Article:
Even if you only have the most cursory knowledge of legal proceedings, you’ve probably heard the term “plea bargain” once or twice.
It’s easy enough to extrapolate the basics of what a plea bargain implies, but how much do you actually know about what happens after you accept a plea bargain? What do the next steps look like?
Accepting a plea bargain puts you in a unique legal position and initiates a whole series of consequential events. Let’s take a look at how it works.
What Is A Plea Bargain?
A plea bargain is a deal offered to a defendant by the prosecution in a criminal case. Typically, this deal will exchange reduced sentencing or conviction on a lesser charge for the defendant pleading guilty or no contest and waiving their right to a trial.
For example, if a defendant is facing multiple charges from the same incident, the prosecution may offer a plea bargain wherein the more severe charges are dropped if the defendant pleads guilty or no contest to the lesser charge.
Or if a defendant is facing a single charge, the prosecution may offer a plea bargain wherein the length or severity of the sentencing is reduced in exchange for a guilty plea.
What Happens When You Accept A Plea Bargain?
In the process of accepting a plea bargain, your attorney will work out the terms of the plea bargain with the prosecution. You will then have a hearing where you create a “verbal agreement” between you and the prosecution and waive your right to a jury trial.
It is important to understand that the prosecution does not have complete control of the outcome of sentencing. In negotiating a plea bargain, the prosecution is negotiating for the sentencing they will suggest to the judge.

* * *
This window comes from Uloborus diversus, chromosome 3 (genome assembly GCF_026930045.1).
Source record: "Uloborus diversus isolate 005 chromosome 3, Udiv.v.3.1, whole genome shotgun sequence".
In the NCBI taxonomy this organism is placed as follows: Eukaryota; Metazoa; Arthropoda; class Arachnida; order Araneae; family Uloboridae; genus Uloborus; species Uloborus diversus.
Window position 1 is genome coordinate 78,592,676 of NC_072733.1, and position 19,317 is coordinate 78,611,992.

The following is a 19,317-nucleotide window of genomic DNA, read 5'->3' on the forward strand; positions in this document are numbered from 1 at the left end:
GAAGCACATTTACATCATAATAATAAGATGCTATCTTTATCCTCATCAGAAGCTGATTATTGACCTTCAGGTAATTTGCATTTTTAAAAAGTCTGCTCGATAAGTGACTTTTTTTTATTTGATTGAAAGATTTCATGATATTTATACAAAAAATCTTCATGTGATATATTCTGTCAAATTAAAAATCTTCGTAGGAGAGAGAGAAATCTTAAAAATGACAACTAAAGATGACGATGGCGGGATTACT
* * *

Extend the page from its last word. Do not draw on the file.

After accepting the plea bargain, the judge will review the terms of the deal. In many cases, the judge will accept the sentencing suggestions laid out in the agreement. However, the final sentencing decision lies with the judge, who has the authority to amend the terms of the plea bargain.
Do Prosecutors Always Have To Offer A Plea Deal?
No. Prosecutors are not obligated to offer a plea deal. For certain offenses -- such as serious felonies -- prosecutors may be unwilling to offer a plea deal at all.
A plea deal relies on substantial negotiation between the defendant’s representation and the prosecution. To maximize the chances of getting a favorable plea bargain, seek the best legal representation available.
Can You Have Your Record Expunged/Sealed After Accepting a Plea Bargain?
While it is sometimes possible to have your record sealed after accepting a plea bargain, it will depend on the exact details of your plea bargain. The only way to know if you will qualify is to get in touch with an attorney .
Is It Ever In My Best Interest Not To Take A Plea Bargain?
There are certain situations where it may be in the defendants best interest to deny a plea bargain. For example, if the defense has an extremely strong case likely to win at trial, it may be best to deny a plea bargain and let the case play out in a jury trial.
However, this is a decision best made by a professional defense lawyer with the qualifications and experience necessary to weigh all the factors involved and make the best decision.
What Happens After Accepting A Plea Bargain FAQs
1. Can you accept a plea bargain after turning it down?
A plea bargain can be accepted as long as the prosecution is willing to make the offer. If the prosecution is still willing to accept the plea, it can be accepted even after being turned down initially.
2. Can a judge change a plea bargain at sentencing?
Yes. The judge has the final decision on sentencing. While the judge is likely to adhere closely to the terms of the agreement, they are free to amend it and sentence as they see fit.
3. How long do you have to take a plea deal?
It is at the discretion of the prosecution to extend a plea bargain and set any terms. There is no fixed time limit.